A crowd of about 50 Cornellians gathered Saturday to promote non-violence by chalking their names into a circle of peace on Ho Plaza for the Mahatma Gandhi Memorial Day Service.
Gandhi Day is a nationwide event that is recognized by colleges around the country to honor Mahatma Gandhi in the name of community service.
Karan Suri ’02, president of Society for India, said in his opening speech that the rally’s purpose was to “celebrate the life, memory, teachings and example of one of the most important leaders of our time with peace, unity and nonviolence.”
This is the first year that Society for India has sponsored a large event in commemoration of Gandhi Day.
Considering the recent attacks on America, Society for India felt it was important to include other South Asian groups on campus in the rally.
Other groups that participated included AWAAZ: The Pakistani Students Association, the Muslim Educational and Cultural Association, the Sikh Association and Bhakti: Society for Hindu Cultural Awareness.
Usman Chaudry ’04, president of the Pakistani Students Association, called upon participants to “unite [regardless of] race, religion and ethnicity.”
“Mahatma Gandhi’s words of peace are especially applicable today and Sept. 11 was a test of our resolve and dedication to these ideals,” Chaudry said at the gathering.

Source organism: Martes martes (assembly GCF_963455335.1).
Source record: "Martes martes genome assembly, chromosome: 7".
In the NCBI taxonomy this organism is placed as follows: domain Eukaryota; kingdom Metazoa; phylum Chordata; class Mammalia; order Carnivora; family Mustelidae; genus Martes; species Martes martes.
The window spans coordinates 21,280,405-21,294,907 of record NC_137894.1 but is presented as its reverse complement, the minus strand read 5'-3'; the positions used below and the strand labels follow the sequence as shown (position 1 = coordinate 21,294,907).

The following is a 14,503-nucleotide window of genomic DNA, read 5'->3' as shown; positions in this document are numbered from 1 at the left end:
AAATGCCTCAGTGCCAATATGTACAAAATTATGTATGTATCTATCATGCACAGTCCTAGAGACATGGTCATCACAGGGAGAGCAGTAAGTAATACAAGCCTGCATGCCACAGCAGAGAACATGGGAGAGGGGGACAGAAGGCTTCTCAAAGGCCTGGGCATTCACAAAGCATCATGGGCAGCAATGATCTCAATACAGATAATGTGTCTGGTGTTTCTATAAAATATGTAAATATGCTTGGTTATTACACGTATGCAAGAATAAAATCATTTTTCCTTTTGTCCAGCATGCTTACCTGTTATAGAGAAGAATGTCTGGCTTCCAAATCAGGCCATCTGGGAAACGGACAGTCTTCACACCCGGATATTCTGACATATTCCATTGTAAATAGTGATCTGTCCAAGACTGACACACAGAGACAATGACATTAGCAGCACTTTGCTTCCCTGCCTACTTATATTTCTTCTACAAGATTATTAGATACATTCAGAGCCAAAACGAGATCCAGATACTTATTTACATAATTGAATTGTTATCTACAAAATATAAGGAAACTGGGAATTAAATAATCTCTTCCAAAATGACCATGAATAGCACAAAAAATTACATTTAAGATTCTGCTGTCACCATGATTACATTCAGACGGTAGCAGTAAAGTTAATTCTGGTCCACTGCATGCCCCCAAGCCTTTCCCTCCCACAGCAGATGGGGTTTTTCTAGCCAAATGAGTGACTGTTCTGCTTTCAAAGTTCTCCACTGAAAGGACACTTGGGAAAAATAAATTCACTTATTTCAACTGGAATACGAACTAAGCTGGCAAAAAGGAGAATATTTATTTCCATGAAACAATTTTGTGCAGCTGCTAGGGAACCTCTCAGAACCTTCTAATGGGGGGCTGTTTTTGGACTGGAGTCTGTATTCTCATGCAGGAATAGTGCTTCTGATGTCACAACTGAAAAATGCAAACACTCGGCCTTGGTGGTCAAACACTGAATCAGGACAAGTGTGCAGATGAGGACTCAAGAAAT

Shaffique Adam grad spoke for the Muslim Educational and Cultural Association and said, “we were affected as well and we condemn terrorism completely. We simply call for patience without un-judicial use of force.”
Directly following the rally, Society for India, along with the other participating groups, sent around 50 volunteers to work on various community service projects in the Ithaca area.
The volunteers worked with Mayor Alan Cohen ’81 to clean up graffiti. They also participated in two projects with the Greater Ithaca Activities Center and joined the American Red Cross in their volunteer efforts.
“We wanted to show our strength as a community and our presence as Cornellians, and this memorial seemed more than appropriate,” said Sudha Mandagopal ’03, the community service liaison of the Society for India.
“It was a good reminder of the Gandhi spirit, which epitomized peace and love,” said Rajani Shenoy ’04.
Kent Hubbell, dean of students, also spoke at the event and urged, “We should [increase] our efforts to be tolerant in the name of Mahatma Gandhi.”
The service ended with Ashwin Patel ’03, president of Bhakti leading those in attendance in a moment of silence, once again joining them as one with held hands.
Archived article by Sarah Willey